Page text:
Posted in Mary Magnificat, Sermon, Waiting

4th Sunday of Advent – Waiting at the Threshold

We finally made it to the week of Christmas. 

Hallelujah!  

When we were little we gathered for Christmas at my grandparent’s house.  I remember not being able to go to sleep that night and us reading “The Night Before Christmas” in my grandmother’s house.  The house was packed with aunts, uncles, and cousins.  We would gather at Greeleyville United Methodist Church for the Christmas Eve service.  When we went to Cypress Gardens Assisted Living and were singing Christmas carols, I heard Annette Goins’ strong alto singing voice, and it brought back a wave of memories of me standing between my mom and grandmother singing alto.  I remember most of the alto parts of “Joy to the World” and “Joyful, Joyful, We Adore Thee,” but that’s about it.

We were the only grandkids back then and my uncle Jim (Bubba) had this fancy new video camera.  (It was back in the 80’s.)  We had to wait on the stairs until they got the cameras set up.  It took FOREVER.  It was like a million years to a kid, but probably more like 5 minutes.  My grandfather loved to see our faces and used his principal-voice to keep us from bursting through the door.  Waiting on the threshold seems like it’s taking forever, but we’ve come so far.  Waiting all year for Santa Claus to come.  The eager anticipation.  Because you know something good is waiting for you on the other side.  In this text, we see Mary as she finds out the news from Gabriel and then she sings her song of praise.  It’s not cheesy Hallmark greeting cards or Christmas movies.  It is powerfully prophetic, muchless from a teenage girl.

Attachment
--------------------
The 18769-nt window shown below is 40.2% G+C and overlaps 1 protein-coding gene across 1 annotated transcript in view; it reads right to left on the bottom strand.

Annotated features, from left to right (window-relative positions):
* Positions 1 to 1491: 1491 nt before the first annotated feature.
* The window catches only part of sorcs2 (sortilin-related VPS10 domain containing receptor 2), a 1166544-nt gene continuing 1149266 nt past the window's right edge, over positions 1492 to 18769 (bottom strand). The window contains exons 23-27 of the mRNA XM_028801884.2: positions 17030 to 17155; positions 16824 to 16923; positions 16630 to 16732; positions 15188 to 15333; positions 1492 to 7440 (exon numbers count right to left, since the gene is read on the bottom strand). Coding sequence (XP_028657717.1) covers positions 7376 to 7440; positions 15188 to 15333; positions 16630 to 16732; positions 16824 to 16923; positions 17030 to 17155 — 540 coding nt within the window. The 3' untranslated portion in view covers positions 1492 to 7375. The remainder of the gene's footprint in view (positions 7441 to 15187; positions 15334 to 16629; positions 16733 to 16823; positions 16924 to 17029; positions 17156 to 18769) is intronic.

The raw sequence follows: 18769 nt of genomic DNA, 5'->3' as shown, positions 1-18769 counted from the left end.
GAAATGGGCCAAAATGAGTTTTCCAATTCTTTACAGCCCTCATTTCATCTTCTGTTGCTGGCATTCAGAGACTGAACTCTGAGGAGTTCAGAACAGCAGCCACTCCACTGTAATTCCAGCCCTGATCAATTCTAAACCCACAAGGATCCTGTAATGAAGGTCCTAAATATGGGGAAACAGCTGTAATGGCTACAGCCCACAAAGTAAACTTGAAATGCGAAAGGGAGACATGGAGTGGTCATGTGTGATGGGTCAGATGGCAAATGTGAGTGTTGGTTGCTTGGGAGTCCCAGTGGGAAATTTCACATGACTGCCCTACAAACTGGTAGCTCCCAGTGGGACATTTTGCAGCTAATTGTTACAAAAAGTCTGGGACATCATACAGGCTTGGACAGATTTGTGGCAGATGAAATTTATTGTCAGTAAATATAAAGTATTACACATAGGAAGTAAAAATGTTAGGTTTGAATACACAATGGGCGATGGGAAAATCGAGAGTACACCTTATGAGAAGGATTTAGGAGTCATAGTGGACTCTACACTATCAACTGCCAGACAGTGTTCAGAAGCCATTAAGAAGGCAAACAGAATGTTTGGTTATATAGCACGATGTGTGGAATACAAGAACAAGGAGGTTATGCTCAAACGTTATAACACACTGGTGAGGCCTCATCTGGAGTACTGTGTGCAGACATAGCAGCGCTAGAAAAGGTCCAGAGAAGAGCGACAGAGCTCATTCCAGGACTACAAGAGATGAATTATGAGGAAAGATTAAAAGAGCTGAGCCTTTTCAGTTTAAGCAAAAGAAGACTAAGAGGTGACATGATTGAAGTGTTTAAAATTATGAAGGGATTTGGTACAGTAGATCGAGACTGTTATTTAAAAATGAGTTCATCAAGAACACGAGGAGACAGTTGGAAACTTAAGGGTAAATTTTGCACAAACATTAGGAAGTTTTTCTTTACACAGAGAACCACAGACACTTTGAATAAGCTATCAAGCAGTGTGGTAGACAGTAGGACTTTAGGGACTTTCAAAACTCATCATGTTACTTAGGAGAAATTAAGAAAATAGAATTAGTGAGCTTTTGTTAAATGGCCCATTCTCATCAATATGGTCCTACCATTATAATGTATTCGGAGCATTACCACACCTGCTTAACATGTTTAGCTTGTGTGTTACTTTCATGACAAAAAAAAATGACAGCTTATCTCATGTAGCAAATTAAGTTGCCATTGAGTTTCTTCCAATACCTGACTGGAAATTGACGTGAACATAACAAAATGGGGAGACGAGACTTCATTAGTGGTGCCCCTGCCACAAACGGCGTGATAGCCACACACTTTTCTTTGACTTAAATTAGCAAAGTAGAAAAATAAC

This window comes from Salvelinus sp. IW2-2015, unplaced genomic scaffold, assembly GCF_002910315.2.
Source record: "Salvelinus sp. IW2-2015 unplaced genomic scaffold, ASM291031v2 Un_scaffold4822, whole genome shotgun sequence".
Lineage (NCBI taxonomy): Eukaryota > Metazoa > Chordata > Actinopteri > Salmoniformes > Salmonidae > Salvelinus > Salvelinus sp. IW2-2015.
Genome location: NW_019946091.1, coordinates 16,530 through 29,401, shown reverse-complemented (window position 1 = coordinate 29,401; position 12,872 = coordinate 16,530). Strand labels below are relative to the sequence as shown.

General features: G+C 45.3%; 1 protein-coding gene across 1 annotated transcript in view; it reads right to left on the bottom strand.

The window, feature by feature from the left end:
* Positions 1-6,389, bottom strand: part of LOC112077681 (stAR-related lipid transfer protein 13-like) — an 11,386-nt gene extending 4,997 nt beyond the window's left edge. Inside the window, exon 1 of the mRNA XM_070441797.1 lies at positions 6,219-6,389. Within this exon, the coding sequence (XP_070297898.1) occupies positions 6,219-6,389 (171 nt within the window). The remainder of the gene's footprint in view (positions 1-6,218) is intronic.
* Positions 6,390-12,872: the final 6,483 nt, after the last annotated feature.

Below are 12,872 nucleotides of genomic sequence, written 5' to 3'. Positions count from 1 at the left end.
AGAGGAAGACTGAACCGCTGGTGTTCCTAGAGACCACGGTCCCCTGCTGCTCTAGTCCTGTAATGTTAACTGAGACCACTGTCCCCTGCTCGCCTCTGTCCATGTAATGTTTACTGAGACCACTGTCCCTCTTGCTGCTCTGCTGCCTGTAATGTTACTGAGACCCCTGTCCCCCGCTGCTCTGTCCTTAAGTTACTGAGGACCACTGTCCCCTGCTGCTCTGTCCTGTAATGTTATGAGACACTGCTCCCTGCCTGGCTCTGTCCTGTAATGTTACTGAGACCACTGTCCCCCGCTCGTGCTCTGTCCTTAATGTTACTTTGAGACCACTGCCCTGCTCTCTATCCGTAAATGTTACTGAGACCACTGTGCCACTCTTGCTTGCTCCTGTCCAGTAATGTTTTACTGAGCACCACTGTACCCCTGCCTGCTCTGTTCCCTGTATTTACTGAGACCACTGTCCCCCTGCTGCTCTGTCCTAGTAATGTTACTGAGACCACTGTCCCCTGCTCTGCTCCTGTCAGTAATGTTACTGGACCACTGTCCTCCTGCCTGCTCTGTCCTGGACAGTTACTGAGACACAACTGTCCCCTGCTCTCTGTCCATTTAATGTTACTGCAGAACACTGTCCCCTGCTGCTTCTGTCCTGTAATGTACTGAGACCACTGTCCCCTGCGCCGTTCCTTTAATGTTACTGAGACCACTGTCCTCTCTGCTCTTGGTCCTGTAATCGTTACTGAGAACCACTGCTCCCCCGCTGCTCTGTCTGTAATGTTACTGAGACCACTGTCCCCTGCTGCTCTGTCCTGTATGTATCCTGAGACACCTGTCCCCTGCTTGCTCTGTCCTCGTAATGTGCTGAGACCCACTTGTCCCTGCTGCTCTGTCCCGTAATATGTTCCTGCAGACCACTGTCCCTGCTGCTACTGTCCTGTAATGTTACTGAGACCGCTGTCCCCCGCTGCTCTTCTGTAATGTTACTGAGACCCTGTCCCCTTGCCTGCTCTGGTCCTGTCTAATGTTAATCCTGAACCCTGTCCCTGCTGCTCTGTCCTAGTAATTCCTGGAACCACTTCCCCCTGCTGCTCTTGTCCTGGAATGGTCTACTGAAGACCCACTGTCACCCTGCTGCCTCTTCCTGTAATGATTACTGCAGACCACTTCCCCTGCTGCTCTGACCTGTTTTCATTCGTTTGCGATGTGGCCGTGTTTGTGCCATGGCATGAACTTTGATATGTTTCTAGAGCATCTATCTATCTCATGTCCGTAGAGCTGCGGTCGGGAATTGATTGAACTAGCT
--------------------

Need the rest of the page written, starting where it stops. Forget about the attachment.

Luke 1:26-38, 46-56